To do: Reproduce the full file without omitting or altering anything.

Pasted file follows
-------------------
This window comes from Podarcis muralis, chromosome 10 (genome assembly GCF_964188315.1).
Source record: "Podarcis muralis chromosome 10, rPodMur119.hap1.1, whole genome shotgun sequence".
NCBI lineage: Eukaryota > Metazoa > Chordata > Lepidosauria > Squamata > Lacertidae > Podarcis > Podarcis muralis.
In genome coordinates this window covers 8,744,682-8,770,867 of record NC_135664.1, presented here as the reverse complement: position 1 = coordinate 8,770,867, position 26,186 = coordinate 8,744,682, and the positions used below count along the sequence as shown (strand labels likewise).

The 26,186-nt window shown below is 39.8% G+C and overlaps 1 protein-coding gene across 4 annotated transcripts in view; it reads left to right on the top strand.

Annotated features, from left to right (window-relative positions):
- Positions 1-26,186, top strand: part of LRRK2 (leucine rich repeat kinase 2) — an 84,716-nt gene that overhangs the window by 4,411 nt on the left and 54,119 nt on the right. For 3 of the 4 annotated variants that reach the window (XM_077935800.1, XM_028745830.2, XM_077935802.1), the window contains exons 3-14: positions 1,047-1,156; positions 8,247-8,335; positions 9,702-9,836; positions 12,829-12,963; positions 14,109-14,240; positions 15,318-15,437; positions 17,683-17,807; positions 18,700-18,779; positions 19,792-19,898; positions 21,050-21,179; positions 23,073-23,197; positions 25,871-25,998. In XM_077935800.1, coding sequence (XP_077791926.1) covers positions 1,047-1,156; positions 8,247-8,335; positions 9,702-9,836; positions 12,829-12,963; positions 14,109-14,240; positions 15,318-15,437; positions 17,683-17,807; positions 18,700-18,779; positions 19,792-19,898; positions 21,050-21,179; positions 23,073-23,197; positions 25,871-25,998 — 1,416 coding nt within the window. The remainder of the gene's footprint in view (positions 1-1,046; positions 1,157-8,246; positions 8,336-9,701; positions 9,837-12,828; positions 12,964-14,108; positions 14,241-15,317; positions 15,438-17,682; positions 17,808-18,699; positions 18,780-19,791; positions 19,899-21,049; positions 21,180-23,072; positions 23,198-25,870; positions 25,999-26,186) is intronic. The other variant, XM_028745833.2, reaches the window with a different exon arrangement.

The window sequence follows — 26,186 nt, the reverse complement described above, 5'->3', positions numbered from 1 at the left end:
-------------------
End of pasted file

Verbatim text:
This window comes from Podarcis muralis, chromosome 10 (genome assembly GCF_964188315.1).
Source record: "Podarcis muralis chromosome 10, rPodMur119.hap1.1, whole genome shotgun sequence".
NCBI lineage: Eukaryota > Metazoa > Chordata > Lepidosauria > Squamata > Lacertidae > Podarcis > Podarcis muralis.
In genome coordinates this window covers 8,744,682-8,770,867 of record NC_135664.1, presented here as the reverse complement: position 1 = coordinate 8,770,867, position 26,186 = coordinate 8,744,682, and the positions used below count along the sequence as shown (strand labels likewise).

The 26,186-nt window shown below is 39.8% G+C and overlaps 1 protein-coding gene across 4 annotated transcripts in view; it reads left to right on the top strand.

Annotated features, from left to right (window-relative positions):
- Positions 1-26,186, top strand: part of LRRK2 (leucine rich repeat kinase 2) — an 84,716-nt gene that overhangs the window by 4,411 nt on the left and 54,119 nt on the right. For 3 of the 4 annotated variants that reach the window (XM_077935800.1, XM_028745830.2, XM_077935802.1), the window contains exons 3-14: positions 1,047-1,156; positions 8,247-8,335; positions 9,702-9,836; positions 12,829-12,963; positions 14,109-14,240; positions 15,318-15,437; positions 17,683-17,807; positions 18,700-18,779; positions 19,792-19,898; positions 21,050-21,179; positions 23,073-23,197; positions 25,871-25,998. In XM_077935800.1, coding sequence (XP_077791926.1) covers positions 1,047-1,156; positions 8,247-8,335; positions 9,702-9,836; positions 12,829-12,963; positions 14,109-14,240; positions 15,318-15,437; positions 17,683-17,807; positions 18,700-18,779; positions 19,792-19,898; positions 21,050-21,179; positions 23,073-23,197; positions 25,871-25,998 — 1,416 coding nt within the window. The remainder of the gene's footprint in view (positions 1-1,046; positions 1,157-8,246; positions 8,336-9,701; positions 9,837-12,828; positions 12,964-14,108; positions 14,241-15,317; positions 15,438-17,682; positions 17,808-18,699; positions 18,780-19,791; positions 19,899-21,049; positions 21,180-23,072; positions 23,198-25,870; positions 25,999-26,186) is intronic. The other variant, XM_028745833.2, reaches the window with a different exon arrangement.

The window sequence follows — 26,186 nt, the reverse complement described above, 5'->3', positions numbered from 1 at the left end: